Dutch cohort study from 2010 confirms that seropositives who were healthy at the time of their diagnoses (asymptomatic) and refused treatment have a life expectancy equivalent to that of the normal population!!!
So one wonders what HIV tests are really "diagnosing" in asymptomatic people...
... and one wonders, too, what the life expectancy of those who accepted treatment is/was
Life expectancy of recently diagnosed asymptomatic HIV-infected patients approaches that of uninfected individuals
Objective: To compare life expectancies between recently diagnosed HIV-infected patients and age and sex-matched uninfected individuals from the general population.
Design: National observational HIV cohort in the Netherlands.
Methods: Four thousand, six hundred and twelve patients diagnosed with HIV between 1998 and 2007 and still antiretroviral therapy-naive as of 24 weeks after diagnosis were selected. Progression to death compared to the age and sex-matched general population was studied with a multivariate hazards model in 4174 (90.5%) patients without AIDS events at 24 weeks. Life expectancy and number of life years lost were calculated using the predicted survival distribution.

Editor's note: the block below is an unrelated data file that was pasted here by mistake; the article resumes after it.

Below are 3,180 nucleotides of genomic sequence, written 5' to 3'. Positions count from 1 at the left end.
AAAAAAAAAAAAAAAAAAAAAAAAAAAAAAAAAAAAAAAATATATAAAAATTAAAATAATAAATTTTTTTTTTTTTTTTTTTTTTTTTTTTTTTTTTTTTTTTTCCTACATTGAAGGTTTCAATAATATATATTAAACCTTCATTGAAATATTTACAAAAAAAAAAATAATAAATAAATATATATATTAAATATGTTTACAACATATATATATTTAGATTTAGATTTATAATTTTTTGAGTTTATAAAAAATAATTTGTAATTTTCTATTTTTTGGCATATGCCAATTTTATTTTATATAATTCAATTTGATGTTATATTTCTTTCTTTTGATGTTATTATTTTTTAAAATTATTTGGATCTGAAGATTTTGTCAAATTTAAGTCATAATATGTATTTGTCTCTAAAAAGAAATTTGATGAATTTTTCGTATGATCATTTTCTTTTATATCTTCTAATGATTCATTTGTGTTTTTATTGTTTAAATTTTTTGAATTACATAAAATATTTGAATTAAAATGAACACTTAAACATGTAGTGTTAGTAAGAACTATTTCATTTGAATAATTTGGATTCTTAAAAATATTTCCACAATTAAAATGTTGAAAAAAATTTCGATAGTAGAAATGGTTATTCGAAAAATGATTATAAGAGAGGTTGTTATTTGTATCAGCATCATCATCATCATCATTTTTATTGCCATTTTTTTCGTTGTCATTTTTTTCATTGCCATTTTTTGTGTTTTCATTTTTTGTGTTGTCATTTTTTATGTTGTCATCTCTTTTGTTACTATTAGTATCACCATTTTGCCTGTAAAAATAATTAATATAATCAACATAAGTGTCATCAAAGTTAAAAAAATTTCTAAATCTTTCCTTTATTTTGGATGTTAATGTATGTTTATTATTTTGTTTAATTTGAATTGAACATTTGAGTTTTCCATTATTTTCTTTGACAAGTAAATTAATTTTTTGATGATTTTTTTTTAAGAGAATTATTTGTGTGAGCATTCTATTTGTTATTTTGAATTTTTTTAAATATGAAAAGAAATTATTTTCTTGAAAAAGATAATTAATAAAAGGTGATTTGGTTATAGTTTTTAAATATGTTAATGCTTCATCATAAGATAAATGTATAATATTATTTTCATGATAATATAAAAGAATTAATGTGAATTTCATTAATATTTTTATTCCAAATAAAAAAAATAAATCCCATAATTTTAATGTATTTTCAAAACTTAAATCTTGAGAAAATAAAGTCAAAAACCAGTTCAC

Results: During 17 580 person-years of follow-up since 24 weeks after diagnosis [median follow-up 3.3 years, interquartile range (IQR) 1.6–5.8], 118 deaths occurred, yielding a mortality rate of 6.7 [95% confidence interval (CI) 5.5–8.0] per 1000 person-years. Median CD4 cell counts at 24 weeks were 480 cells/μl (IQR 360–650). According to the model, the median number of years lived from age 25 was 52.7 (IQR 44.2–59.3; general population 53.1) for men and 57.8 (49.2–63.7; 58.1) for women without CDC-B event. The number of life years lost varied between 0.4 if diagnosed with HIV at age 25 and 1.4 if diagnosed at age 55; for patients with a CDC-B event this range was 1.8–8.0 years.
Conclusion: The life expectancy of asymptomatic HIV-infected patients who are still treatment-naive and have not experienced a CDC-B or C event at 24 weeks after diagnosis approaches that of non-infected individuals. However, follow-up time is short compared to the expected number of years lived.
(*) Jargon for "untreated".